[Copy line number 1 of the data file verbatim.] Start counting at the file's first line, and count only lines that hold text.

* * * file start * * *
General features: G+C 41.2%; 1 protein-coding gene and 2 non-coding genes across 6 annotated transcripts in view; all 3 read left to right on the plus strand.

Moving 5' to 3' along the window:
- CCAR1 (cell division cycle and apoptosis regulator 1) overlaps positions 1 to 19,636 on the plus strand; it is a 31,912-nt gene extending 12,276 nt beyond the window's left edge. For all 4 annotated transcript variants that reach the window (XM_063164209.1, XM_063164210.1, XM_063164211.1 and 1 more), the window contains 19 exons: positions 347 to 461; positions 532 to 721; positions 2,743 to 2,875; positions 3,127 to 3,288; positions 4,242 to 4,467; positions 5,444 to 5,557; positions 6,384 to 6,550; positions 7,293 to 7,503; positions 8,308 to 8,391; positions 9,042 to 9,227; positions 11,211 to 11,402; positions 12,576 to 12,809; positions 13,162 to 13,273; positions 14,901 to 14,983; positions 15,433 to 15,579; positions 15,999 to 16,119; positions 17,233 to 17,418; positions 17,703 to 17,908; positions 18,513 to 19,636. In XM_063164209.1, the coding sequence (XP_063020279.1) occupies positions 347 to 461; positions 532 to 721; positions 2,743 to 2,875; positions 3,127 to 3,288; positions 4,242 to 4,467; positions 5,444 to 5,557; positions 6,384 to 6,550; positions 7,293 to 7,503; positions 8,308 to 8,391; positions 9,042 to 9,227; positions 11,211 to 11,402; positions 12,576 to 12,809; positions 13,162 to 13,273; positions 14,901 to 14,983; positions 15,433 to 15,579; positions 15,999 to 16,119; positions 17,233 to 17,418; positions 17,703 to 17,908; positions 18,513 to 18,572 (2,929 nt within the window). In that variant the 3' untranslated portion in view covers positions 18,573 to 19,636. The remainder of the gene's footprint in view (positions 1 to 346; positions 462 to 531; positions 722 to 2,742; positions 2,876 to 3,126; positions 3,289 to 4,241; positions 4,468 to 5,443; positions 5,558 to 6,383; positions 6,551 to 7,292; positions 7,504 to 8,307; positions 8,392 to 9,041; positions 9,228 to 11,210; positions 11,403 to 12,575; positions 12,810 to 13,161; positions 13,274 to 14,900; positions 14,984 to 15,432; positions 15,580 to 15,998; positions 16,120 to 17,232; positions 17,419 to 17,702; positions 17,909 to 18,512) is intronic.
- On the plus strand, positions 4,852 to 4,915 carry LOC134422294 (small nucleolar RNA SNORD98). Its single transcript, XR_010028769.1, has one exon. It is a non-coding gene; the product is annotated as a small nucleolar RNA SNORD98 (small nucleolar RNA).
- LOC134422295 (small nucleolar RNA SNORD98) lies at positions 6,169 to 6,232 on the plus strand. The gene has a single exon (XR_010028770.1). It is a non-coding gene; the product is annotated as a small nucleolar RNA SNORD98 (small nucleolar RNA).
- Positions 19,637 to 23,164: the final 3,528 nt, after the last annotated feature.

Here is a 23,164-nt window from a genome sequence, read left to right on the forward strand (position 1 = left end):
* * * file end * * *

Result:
General features: G+C 41.2%; 1 protein-coding gene and 2 non-coding genes across 6 annotated transcripts in view; all 3 read left to right on the plus strand.